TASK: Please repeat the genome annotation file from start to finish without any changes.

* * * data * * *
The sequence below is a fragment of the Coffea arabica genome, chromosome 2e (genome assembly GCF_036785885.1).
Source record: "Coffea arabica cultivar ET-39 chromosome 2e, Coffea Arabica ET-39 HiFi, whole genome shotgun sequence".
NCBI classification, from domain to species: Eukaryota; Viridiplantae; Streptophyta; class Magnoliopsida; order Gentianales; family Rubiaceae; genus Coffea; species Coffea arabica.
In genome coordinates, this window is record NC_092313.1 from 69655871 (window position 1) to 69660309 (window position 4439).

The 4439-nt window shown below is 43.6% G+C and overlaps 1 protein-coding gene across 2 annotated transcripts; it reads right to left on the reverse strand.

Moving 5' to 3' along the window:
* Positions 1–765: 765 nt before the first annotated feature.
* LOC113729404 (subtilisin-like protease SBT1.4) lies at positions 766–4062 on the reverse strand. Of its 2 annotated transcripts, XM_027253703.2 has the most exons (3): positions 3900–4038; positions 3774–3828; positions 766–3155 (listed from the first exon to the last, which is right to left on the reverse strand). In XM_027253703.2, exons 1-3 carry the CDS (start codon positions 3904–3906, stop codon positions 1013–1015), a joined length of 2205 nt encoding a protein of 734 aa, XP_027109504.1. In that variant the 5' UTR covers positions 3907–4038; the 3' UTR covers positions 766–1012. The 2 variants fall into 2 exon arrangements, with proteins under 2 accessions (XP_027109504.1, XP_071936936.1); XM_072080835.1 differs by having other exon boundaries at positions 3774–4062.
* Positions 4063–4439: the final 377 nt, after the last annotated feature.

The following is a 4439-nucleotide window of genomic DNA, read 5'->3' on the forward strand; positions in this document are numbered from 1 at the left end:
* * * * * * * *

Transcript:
The sequence below is a fragment of the Coffea arabica genome, chromosome 2e (genome assembly GCF_036785885.1).
Source record: "Coffea arabica cultivar ET-39 chromosome 2e, Coffea Arabica ET-39 HiFi, whole genome shotgun sequence".
NCBI classification, from domain to species: Eukaryota; Viridiplantae; Streptophyta; class Magnoliopsida; order Gentianales; family Rubiaceae; genus Coffea; species Coffea arabica.
In genome coordinates, this window is record NC_092313.1 from 69655871 (window position 1) to 69660309 (window position 4439).

The 4439-nt window shown below is 43.6% G+C and overlaps 1 protein-coding gene across 2 annotated transcripts; it reads right to left on the reverse strand.

Moving 5' to 3' along the window:
* Positions 1–765: 765 nt before the first annotated feature.
* LOC113729404 (subtilisin-like protease SBT1.4) lies at positions 766–4062 on the reverse strand. Of its 2 annotated transcripts, XM_027253703.2 has the most exons (3): positions 3900–4038; positions 3774–3828; positions 766–3155 (listed from the first exon to the last, which is right to left on the reverse strand). In XM_027253703.2, exons 1-3 carry the CDS (start codon positions 3904–3906, stop codon positions 1013–1015), a joined length of 2205 nt encoding a protein of 734 aa, XP_027109504.1. In that variant the 5' UTR covers positions 3907–4038; the 3' UTR covers positions 766–1012. The 2 variants fall into 2 exon arrangements, with proteins under 2 accessions (XP_027109504.1, XP_071936936.1); XM_072080835.1 differs by having other exon boundaries at positions 3774–4062.
* Positions 4063–4439: the final 377 nt, after the last annotated feature.

The following is a 4439-nucleotide window of genomic DNA, read 5'->3' on the forward strand; positions in this document are numbered from 1 at the left end: